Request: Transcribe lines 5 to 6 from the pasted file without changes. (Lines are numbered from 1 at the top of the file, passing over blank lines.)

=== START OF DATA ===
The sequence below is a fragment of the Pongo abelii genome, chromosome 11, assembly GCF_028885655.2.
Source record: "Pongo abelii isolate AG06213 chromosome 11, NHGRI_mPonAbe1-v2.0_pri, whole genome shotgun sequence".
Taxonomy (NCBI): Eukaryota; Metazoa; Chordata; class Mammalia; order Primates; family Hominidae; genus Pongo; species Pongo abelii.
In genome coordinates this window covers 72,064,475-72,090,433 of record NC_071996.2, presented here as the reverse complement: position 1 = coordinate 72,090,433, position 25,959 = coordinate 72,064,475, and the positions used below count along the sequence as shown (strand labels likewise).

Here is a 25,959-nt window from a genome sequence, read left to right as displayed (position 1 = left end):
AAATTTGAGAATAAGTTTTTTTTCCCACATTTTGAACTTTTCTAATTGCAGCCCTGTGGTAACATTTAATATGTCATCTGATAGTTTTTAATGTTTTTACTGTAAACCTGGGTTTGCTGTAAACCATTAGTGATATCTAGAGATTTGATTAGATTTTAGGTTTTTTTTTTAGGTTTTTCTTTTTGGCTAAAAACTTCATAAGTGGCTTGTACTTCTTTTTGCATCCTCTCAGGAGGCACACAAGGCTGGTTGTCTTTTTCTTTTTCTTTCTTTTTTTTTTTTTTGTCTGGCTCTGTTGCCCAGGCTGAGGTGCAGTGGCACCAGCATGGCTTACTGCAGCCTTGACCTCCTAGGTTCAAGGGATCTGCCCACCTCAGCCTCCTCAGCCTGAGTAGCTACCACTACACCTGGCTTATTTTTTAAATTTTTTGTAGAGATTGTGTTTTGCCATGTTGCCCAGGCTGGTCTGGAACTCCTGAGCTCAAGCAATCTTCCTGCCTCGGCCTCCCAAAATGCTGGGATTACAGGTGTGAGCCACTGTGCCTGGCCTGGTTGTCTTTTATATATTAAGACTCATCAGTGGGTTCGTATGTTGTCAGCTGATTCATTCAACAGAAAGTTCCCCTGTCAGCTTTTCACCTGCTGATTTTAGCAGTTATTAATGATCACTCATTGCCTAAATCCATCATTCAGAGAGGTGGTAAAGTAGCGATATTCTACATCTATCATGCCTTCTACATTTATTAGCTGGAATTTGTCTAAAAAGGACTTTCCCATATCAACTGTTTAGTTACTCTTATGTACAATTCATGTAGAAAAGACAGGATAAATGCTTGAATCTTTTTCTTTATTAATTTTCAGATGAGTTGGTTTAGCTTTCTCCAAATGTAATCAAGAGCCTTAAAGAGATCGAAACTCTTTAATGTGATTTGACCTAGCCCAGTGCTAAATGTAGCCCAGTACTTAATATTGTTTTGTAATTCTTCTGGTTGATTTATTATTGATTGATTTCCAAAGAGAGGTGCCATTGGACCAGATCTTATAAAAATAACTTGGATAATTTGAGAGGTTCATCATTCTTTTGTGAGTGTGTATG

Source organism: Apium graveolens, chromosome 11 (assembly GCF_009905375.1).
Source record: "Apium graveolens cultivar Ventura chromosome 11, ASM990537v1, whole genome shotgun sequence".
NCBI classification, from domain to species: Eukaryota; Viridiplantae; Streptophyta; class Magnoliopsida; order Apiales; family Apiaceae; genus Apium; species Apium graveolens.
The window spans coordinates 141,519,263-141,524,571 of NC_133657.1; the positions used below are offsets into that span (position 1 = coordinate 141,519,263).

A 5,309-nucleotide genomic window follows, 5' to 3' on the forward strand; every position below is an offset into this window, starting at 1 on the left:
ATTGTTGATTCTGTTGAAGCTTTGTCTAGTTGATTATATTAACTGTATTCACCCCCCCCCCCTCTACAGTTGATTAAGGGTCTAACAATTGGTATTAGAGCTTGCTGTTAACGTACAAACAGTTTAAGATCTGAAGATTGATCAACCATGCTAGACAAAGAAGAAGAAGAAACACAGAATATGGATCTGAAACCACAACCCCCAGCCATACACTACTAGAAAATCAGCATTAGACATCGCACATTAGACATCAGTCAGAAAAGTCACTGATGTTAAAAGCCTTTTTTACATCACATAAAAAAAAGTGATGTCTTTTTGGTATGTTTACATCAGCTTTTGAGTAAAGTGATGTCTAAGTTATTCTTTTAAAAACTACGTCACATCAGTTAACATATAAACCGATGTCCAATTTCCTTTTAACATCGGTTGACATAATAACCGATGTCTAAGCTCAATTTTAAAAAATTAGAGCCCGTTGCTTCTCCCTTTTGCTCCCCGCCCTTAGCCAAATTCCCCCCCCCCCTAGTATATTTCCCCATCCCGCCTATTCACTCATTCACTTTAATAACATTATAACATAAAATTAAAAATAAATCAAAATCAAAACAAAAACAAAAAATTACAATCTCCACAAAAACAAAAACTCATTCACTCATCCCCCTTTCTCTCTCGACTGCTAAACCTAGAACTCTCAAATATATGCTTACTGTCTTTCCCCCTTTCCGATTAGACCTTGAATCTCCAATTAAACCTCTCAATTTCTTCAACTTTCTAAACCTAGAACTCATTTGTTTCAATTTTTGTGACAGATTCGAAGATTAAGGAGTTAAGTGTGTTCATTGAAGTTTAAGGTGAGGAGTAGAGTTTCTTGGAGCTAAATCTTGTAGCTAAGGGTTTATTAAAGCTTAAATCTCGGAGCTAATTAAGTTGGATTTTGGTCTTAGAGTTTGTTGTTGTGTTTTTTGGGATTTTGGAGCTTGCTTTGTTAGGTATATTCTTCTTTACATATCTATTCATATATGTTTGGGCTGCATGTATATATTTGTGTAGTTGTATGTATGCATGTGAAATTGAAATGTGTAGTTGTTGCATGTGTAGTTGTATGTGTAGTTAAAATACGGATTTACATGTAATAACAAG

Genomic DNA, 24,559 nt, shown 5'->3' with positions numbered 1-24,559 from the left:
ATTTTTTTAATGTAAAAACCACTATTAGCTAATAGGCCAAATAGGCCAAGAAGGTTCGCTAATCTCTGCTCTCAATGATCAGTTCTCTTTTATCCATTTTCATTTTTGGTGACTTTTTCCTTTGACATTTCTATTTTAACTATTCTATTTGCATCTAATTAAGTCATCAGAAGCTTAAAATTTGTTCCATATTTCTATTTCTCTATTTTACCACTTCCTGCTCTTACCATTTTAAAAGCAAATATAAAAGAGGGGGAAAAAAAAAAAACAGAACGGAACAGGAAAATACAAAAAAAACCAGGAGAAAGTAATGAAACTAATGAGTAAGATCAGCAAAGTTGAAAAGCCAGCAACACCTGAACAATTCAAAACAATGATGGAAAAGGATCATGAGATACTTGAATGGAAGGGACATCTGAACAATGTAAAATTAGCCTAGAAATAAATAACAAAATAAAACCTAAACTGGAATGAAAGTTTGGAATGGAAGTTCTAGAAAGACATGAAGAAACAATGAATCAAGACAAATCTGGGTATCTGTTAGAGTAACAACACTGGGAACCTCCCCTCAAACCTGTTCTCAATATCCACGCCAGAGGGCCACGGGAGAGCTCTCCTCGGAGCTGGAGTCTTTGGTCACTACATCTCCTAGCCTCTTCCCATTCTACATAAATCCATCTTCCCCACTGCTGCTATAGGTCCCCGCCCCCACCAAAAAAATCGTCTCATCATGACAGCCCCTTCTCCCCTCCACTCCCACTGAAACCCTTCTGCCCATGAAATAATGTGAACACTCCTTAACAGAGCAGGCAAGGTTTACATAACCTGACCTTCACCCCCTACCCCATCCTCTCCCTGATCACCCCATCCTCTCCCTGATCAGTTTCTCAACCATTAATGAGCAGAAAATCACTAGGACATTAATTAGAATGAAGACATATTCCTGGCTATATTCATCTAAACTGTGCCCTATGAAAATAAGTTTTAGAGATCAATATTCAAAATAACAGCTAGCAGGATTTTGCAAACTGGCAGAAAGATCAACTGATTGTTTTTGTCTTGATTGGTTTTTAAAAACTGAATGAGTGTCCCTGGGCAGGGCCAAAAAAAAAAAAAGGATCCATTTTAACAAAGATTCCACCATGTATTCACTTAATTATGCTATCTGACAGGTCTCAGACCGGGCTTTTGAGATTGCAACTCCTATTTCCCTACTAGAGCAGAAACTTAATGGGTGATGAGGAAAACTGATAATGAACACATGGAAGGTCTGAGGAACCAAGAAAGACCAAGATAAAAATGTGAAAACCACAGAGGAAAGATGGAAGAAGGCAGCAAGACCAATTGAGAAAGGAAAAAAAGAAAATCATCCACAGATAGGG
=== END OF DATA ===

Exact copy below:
Here is a 25,959-nt window from a genome sequence, read left to right as displayed (position 1 = left end):
AAATTTGAGAATAAGTTTTTTTTCCCACATTTTGAACTTTTCTAATTGCAGCCCTGTGGTAACATTTAATATGTCATCTGATAGTTTTTAATGTTTTTACTGTAAACCTGGGTTTGCTGTAAACCATTAGTGATATCTAGAGATTTGATTAGATTTTAGGTTTTTTTTTTAGGTTTTTCTTTTTGGCTAAAAACTTCATAAGTGGCTTGTACTTCTTTTTGCATCCTCTCAGGAGGCACACAAGGCTGGTTGTCTTTTTCTTTTTCTTTCTTTTTTTTTTTTTTGTCTGGCTCTGTTGCCCAGGCTGAGGTGCAGTGGCACCAGCATGGCTTACTGCAGCCTTGACCTCCTAGGTTCAAGGGATCTGCCCACCTCAGCCTCCTCAGCCTGAGTAGCTACCACTACACCTGGCTTATTTTTTAAATTTTTTGTAGAGATTGTGTTTTGCCATGTTGCCCAGGCTGGTCTGGAACTCCTGAGCTCAAGCAATCTTCCTGCCTCGGCCTCCCAAAATGCTGGGATTACAGGTGTGAGCCACTGTGCCTGGCCTGGTTGTCTTTTATATATTAAGACTCATCAGTGGGTTCGTATGTTGTCAGCTGATTCATTCAACAGAAAGTTCCCCTGTCAGCTTTTCACCTGCTGATTTTAGCAGTTATTAATGATCACTCATTGCCTAAATCCATCATTCAGAGAGGTGGTAAAGTAGCGATATTCTACATCTATCATGCCTTCTACATTTATTAGCTGGAATTTGTCTAAAAAGGACTTTCCCATATCAACTGTTTAGTTACTCTTATGTACAATTCATGTAGAAAAGACAGGATAAATGCTTGAATCTTTTTCTTTATTAATTTTCAGATGAGTTGGTTTAGCTTTCTCCAAATGTAATCAAGAGCCTTAAAGAGATCGAAACTCTTTAATGTGATTTGACCTAGCCCAGTGCTAAATGTAGCCCAGTACTTAATATTGTTTTGTAATTCTTCTGGTTGATTTATTATTGATTGATTTCCAAAGAGAGGTGCCATTGGACCAGATCTTATAAAAATAACTTGGATAATTTGAGAGGTTCATCATTCTTTTGTGAGTGTGTATG